Current GaN devices are basically lateral high-electron-mobility transistor (HEMT) transistors (or FETs) with exceptional conduction and switching capabilities These properties make it suitable for applications where efficient heat dissipation is essential, particularly in segments such as telecommunications, solar systems, server and data farms, and motor drives.

While GaN chips have played in the high-voltage arena (600 V and up) for some time, pressure to drive existing and emerging applications to lower operating voltages has ushered in lower-voltage GaN designs. Until recently, GaN could not be used for such designs. But the times they are a changin’.

As GaN matures, it promises much improved efficiency in power handling across the board. This will lead to smaller footprints and the ability to integrate small peripheral components (passives), shrinking the circuit footprint even further. It can reduce the energy and the physical space needed to deliver that performance of its silicon counterparts by 50% or more.

Rising to the challenge are GaN solutions developed by Texas Instruments, including the LMG2100R044—a 100-V, 4.4-mΩ, half-bridge GaN FET—and the new TIDA-010933, 1.6- kW, bidirectional microinverter.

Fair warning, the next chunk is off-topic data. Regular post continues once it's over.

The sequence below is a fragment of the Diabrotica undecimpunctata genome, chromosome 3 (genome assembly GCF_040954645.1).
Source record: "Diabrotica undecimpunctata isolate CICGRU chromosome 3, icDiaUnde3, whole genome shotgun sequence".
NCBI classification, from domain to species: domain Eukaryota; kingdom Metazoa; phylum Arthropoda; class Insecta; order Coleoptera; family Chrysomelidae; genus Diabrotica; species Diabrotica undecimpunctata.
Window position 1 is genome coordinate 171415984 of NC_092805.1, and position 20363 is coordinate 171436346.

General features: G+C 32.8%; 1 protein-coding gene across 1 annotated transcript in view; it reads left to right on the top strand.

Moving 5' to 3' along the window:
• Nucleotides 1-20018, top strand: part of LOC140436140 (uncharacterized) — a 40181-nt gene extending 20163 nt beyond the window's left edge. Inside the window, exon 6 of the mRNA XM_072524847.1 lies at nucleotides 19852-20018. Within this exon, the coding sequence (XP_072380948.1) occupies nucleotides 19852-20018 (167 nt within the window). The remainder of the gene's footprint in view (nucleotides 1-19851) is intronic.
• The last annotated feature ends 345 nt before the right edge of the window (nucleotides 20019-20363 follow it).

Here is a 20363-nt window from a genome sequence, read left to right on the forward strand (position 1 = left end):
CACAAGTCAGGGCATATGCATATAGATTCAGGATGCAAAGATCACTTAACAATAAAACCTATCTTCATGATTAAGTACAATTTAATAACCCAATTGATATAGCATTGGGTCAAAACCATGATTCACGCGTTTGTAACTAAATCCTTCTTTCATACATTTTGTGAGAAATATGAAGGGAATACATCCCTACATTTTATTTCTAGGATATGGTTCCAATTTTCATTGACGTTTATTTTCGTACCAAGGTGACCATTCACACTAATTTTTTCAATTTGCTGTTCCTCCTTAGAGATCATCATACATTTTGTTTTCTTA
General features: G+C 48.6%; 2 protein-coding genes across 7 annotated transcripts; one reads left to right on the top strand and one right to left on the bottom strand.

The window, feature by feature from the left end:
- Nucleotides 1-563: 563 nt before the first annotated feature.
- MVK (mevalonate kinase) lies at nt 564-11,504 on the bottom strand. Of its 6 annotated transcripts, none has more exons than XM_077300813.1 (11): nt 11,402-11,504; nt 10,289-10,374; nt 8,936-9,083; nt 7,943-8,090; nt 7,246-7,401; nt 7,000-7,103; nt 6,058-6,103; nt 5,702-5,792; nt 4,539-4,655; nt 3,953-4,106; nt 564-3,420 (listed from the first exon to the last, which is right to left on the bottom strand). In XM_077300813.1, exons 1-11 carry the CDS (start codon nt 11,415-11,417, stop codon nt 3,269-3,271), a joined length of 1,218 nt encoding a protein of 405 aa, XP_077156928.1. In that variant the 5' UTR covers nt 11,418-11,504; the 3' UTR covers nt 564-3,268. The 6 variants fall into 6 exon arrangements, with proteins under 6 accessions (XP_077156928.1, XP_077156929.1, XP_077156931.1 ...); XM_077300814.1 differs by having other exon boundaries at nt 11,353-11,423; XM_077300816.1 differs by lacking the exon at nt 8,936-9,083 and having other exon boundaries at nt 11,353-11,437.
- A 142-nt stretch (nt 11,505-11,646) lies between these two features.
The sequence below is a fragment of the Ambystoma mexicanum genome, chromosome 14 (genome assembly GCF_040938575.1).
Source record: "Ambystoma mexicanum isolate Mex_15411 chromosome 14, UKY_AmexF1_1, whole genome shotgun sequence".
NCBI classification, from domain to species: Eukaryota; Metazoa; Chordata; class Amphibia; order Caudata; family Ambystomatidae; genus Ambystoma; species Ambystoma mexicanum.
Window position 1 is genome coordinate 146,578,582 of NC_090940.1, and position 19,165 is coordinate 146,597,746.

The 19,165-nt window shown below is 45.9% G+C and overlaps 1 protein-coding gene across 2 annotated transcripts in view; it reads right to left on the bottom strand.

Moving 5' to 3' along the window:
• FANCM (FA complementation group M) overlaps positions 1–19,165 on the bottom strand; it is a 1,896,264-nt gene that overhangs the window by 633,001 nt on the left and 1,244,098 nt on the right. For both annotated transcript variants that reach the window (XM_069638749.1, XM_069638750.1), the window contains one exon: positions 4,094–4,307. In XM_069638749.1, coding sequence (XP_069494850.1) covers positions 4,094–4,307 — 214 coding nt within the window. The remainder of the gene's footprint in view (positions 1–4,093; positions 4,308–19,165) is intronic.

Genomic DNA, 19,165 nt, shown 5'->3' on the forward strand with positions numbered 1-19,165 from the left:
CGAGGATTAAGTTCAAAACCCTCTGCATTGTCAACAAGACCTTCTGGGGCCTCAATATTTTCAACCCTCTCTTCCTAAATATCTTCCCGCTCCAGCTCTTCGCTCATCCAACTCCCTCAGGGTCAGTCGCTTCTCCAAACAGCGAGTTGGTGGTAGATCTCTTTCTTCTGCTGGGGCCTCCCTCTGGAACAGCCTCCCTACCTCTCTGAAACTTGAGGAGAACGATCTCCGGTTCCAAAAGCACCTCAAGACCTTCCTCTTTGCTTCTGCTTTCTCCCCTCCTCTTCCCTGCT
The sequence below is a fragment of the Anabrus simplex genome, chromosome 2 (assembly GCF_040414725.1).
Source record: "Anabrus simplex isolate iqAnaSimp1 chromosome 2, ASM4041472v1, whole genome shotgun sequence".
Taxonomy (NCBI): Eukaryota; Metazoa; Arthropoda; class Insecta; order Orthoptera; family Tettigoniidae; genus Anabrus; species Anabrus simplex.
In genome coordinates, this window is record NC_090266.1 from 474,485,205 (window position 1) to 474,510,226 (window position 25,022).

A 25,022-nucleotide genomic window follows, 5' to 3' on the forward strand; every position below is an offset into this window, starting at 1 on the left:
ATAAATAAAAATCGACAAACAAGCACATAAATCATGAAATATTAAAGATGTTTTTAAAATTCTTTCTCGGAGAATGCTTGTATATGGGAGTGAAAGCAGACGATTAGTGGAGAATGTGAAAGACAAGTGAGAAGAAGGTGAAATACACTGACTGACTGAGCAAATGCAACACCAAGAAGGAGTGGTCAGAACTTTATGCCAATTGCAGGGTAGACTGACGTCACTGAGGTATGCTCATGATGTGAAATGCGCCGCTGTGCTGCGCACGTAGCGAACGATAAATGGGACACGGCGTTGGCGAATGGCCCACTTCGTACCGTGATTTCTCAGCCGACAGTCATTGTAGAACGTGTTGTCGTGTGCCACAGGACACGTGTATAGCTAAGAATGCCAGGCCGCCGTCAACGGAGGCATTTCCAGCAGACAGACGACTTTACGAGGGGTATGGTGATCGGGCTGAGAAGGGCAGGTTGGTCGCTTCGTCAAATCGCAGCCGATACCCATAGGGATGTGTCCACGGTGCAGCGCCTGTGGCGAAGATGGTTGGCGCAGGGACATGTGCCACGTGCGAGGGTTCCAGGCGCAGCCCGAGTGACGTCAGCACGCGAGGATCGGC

Such components have entered the mid-voltage (100 V) application game. This opens up applications ranging from motor drives and solar inverters to electric vehicles, enterprise power delivery, smart vehicles, telecom sites, and more.

Leveraging GaN

The ability to use mid-voltage GaN devices in such applications is significant. These particular applications are some of the most power-hungry and demand five-nines reliability standards. They often have redundant power requirements, adding even more demand on energy. Using lower-voltage GaN results in significant power savings, which trickles down to other critical cost metrics such as cooling, building designs, per-watt input power costs, safety, etc.

Take solar energy plants, for example. Solar energy is the fastest-growing source of renewable energy, projected to grow at an annual compound rate of nearly 12%. Imagine the cost savings and lower environmental impact realized by using devices like the LMG2100R044 and LMG3100R017 in the boost and inverter stages of the subsystems to achieve a 40% or more reduction in power and footprint (Fig. 1).